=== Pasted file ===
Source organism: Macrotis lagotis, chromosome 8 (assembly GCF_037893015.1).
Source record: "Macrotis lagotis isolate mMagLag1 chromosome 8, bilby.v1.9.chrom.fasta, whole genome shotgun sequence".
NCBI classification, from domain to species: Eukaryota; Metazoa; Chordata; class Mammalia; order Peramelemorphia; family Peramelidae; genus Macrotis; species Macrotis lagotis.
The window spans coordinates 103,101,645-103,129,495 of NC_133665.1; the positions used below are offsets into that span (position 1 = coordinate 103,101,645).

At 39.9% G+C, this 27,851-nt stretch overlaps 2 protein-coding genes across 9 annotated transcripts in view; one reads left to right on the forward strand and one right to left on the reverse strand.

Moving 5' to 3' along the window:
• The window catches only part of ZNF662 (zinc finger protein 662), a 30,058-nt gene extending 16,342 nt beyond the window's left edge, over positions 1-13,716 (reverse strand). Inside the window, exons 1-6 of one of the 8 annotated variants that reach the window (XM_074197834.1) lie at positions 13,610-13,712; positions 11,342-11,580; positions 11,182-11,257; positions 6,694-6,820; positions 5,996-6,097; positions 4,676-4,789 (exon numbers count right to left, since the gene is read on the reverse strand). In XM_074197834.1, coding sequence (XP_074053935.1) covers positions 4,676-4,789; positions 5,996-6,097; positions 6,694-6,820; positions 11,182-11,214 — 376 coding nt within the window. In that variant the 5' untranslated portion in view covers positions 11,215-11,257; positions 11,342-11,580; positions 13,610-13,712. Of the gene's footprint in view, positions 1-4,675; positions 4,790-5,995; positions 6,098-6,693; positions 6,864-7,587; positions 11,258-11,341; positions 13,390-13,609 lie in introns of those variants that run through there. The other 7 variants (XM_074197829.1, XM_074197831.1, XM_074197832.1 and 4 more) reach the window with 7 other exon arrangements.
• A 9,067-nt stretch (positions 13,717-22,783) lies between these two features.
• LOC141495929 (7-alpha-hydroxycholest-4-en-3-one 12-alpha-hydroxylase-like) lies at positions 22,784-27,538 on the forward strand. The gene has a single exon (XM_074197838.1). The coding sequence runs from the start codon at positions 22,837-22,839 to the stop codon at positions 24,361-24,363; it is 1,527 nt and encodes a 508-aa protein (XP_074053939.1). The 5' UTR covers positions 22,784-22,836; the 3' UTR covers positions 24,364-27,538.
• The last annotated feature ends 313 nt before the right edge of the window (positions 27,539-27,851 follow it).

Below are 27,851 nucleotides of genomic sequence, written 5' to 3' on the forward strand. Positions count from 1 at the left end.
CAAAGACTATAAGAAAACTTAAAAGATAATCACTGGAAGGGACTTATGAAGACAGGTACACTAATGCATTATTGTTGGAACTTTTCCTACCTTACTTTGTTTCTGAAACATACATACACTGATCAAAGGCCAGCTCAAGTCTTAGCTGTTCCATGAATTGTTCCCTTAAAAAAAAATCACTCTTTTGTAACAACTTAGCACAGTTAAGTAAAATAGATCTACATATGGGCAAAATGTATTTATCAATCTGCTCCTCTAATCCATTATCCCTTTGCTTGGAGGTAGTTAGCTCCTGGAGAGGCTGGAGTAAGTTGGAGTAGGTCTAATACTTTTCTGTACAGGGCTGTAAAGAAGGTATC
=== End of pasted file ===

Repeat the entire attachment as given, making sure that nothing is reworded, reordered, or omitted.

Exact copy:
Source organism: Macrotis lagotis, chromosome 8 (assembly GCF_037893015.1).
Source record: "Macrotis lagotis isolate mMagLag1 chromosome 8, bilby.v1.9.chrom.fasta, whole genome shotgun sequence".
NCBI classification, from domain to species: Eukaryota; Metazoa; Chordata; class Mammalia; order Peramelemorphia; family Peramelidae; genus Macrotis; species Macrotis lagotis.
The window spans coordinates 103,101,645-103,129,495 of NC_133665.1; the positions used below are offsets into that span (position 1 = coordinate 103,101,645).

At 39.9% G+C, this 27,851-nt stretch overlaps 2 protein-coding genes across 9 annotated transcripts in view; one reads left to right on the forward strand and one right to left on the reverse strand.

Moving 5' to 3' along the window:
• The window catches only part of ZNF662 (zinc finger protein 662), a 30,058-nt gene extending 16,342 nt beyond the window's left edge, over positions 1-13,716 (reverse strand). Inside the window, exons 1-6 of one of the 8 annotated variants that reach the window (XM_074197834.1) lie at positions 13,610-13,712; positions 11,342-11,580; positions 11,182-11,257; positions 6,694-6,820; positions 5,996-6,097; positions 4,676-4,789 (exon numbers count right to left, since the gene is read on the reverse strand). In XM_074197834.1, coding sequence (XP_074053935.1) covers positions 4,676-4,789; positions 5,996-6,097; positions 6,694-6,820; positions 11,182-11,214 — 376 coding nt within the window. In that variant the 5' untranslated portion in view covers positions 11,215-11,257; positions 11,342-11,580; positions 13,610-13,712. Of the gene's footprint in view, positions 1-4,675; positions 4,790-5,995; positions 6,098-6,693; positions 6,864-7,587; positions 11,258-11,341; positions 13,390-13,609 lie in introns of those variants that run through there. The other 7 variants (XM_074197829.1, XM_074197831.1, XM_074197832.1 and 4 more) reach the window with 7 other exon arrangements.
• A 9,067-nt stretch (positions 13,717-22,783) lies between these two features.
• LOC141495929 (7-alpha-hydroxycholest-4-en-3-one 12-alpha-hydroxylase-like) lies at positions 22,784-27,538 on the forward strand. The gene has a single exon (XM_074197838.1). The coding sequence runs from the start codon at positions 22,837-22,839 to the stop codon at positions 24,361-24,363; it is 1,527 nt and encodes a 508-aa protein (XP_074053939.1). The 5' UTR covers positions 22,784-22,836; the 3' UTR covers positions 24,364-27,538.
• The last annotated feature ends 313 nt before the right edge of the window (positions 27,539-27,851 follow it).

Below are 27,851 nucleotides of genomic sequence, written 5' to 3' on the forward strand. Positions count from 1 at the left end.
CAAAGACTATAAGAAAACTTAAAAGATAATCACTGGAAGGGACTTATGAAGACAGGTACACTAATGCATTATTGTTGGAACTTTTCCTACCTTACTTTGTTTCTGAAACATACATACACTGATCAAAGGCCAGCTCAAGTCTTAGCTGTTCCATGAATTGTTCCCTTAAAAAAAAATCACTCTTTTGTAACAACTTAGCACAGTTAAGTAAAATAGATCTACATATGGGCAAAATGTATTTATCAATCTGCTCCTCTAATCCATTATCCCTTTGCTTGGAGGTAGTTAGCTCCTGGAGAGGCTGGAGTAAGTTGGAGTAGGTCTAATACTTTTCTGTACAGGGCTGTAAAGAAGGTATC